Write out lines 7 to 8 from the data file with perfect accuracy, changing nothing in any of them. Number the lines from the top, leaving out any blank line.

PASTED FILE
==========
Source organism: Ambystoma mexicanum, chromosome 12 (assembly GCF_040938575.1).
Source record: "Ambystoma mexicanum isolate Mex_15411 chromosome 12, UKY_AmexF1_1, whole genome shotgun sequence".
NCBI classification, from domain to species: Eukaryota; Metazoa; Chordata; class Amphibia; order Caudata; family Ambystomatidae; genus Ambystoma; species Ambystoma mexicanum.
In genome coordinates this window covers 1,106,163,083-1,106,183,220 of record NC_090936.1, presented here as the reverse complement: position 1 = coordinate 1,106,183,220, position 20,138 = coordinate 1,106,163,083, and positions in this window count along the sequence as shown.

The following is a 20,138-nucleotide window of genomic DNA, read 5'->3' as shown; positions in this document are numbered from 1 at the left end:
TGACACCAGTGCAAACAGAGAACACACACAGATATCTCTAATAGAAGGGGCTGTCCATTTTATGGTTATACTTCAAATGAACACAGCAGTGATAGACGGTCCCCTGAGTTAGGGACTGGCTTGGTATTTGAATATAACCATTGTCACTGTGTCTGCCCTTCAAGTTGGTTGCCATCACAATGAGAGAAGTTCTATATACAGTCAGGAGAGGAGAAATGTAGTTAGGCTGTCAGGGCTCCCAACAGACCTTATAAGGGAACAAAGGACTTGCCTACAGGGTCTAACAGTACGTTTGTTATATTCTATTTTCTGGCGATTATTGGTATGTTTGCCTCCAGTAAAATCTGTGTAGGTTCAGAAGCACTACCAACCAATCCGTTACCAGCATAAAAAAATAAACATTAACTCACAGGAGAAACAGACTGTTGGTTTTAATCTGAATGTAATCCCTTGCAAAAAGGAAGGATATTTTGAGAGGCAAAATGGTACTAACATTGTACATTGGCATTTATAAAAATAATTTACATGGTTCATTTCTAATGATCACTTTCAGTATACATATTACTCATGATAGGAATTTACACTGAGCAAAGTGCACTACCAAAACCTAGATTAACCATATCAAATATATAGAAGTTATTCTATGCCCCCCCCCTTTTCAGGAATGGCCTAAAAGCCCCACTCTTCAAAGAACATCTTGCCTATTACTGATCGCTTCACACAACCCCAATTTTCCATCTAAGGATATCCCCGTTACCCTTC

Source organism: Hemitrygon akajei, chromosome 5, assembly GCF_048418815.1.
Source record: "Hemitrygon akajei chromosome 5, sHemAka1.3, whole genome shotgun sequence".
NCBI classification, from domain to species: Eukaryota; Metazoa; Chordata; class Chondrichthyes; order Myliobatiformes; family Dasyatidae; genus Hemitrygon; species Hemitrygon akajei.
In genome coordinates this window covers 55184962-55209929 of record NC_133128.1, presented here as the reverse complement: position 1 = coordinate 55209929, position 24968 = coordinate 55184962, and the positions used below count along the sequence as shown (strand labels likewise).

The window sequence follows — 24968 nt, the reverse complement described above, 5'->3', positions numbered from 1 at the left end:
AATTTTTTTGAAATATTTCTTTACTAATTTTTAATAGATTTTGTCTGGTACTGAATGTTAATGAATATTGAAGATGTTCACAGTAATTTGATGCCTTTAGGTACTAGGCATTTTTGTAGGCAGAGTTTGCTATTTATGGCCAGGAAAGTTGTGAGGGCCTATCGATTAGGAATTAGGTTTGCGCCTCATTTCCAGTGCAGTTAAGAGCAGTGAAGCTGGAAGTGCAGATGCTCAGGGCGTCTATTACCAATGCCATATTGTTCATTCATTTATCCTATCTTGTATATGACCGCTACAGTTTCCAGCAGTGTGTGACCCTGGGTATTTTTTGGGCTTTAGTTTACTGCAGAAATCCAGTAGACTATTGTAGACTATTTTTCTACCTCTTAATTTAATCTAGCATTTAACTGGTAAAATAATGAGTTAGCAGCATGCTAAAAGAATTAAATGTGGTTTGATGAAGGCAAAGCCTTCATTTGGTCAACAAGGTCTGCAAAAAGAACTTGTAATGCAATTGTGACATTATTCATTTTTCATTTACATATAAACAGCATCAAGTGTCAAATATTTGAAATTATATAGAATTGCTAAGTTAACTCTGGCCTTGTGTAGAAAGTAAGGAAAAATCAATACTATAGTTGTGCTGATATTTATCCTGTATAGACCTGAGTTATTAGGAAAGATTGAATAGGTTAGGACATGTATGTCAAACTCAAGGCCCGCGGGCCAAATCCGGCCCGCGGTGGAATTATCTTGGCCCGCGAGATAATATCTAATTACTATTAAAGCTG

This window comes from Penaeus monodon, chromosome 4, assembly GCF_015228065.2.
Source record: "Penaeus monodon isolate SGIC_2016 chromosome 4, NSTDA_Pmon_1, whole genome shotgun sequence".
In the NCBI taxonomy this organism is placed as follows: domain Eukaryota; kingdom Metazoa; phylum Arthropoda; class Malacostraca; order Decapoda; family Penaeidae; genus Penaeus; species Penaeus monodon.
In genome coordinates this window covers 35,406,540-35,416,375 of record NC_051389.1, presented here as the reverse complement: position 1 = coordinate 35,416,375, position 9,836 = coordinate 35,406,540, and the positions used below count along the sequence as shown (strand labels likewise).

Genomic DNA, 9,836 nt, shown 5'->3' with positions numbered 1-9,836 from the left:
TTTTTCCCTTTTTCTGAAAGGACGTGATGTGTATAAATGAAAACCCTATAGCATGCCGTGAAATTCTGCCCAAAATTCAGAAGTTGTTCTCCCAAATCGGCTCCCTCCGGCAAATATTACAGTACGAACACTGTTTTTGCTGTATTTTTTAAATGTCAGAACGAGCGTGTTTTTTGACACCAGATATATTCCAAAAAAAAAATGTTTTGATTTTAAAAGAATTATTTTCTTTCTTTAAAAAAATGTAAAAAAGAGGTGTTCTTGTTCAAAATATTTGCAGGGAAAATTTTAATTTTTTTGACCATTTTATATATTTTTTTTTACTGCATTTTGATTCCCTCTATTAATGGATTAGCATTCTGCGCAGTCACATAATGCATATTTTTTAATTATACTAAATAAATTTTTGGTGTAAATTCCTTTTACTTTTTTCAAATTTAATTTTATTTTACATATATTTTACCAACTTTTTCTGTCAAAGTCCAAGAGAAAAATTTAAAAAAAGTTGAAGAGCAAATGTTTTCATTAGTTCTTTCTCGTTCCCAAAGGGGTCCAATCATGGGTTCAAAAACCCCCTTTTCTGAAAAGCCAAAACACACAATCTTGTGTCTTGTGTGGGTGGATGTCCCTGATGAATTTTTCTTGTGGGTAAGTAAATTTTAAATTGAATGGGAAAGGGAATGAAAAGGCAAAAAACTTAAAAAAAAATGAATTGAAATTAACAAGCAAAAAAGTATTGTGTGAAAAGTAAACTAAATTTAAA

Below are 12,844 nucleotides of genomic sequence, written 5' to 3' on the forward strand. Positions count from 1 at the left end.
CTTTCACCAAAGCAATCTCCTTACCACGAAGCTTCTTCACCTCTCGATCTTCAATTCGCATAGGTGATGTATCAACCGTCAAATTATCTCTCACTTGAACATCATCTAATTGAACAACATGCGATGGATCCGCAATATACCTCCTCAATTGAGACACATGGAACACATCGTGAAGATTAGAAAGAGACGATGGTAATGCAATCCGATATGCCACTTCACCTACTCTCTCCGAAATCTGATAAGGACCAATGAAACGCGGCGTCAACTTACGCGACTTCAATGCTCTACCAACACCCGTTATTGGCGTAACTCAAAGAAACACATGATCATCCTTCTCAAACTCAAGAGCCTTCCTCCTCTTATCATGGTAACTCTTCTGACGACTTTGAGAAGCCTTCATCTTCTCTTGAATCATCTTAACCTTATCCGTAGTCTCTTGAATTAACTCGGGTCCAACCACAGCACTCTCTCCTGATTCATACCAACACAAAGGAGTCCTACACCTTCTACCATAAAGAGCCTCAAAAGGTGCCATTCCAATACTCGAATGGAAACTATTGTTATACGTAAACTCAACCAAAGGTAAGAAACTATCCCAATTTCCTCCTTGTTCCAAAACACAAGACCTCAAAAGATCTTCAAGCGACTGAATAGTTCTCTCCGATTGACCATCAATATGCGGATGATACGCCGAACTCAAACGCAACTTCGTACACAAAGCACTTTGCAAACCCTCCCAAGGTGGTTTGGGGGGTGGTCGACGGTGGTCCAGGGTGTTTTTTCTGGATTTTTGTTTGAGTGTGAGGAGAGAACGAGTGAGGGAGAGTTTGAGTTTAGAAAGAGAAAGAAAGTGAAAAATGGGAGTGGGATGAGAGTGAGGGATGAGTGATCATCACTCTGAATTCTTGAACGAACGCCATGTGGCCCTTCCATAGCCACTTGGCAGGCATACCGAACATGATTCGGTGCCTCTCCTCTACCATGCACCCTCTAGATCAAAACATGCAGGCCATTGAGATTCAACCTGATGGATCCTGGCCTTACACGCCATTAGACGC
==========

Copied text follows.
Source organism: Hemitrygon akajei, chromosome 5, assembly GCF_048418815.1.
Source record: "Hemitrygon akajei chromosome 5, sHemAka1.3, whole genome shotgun sequence".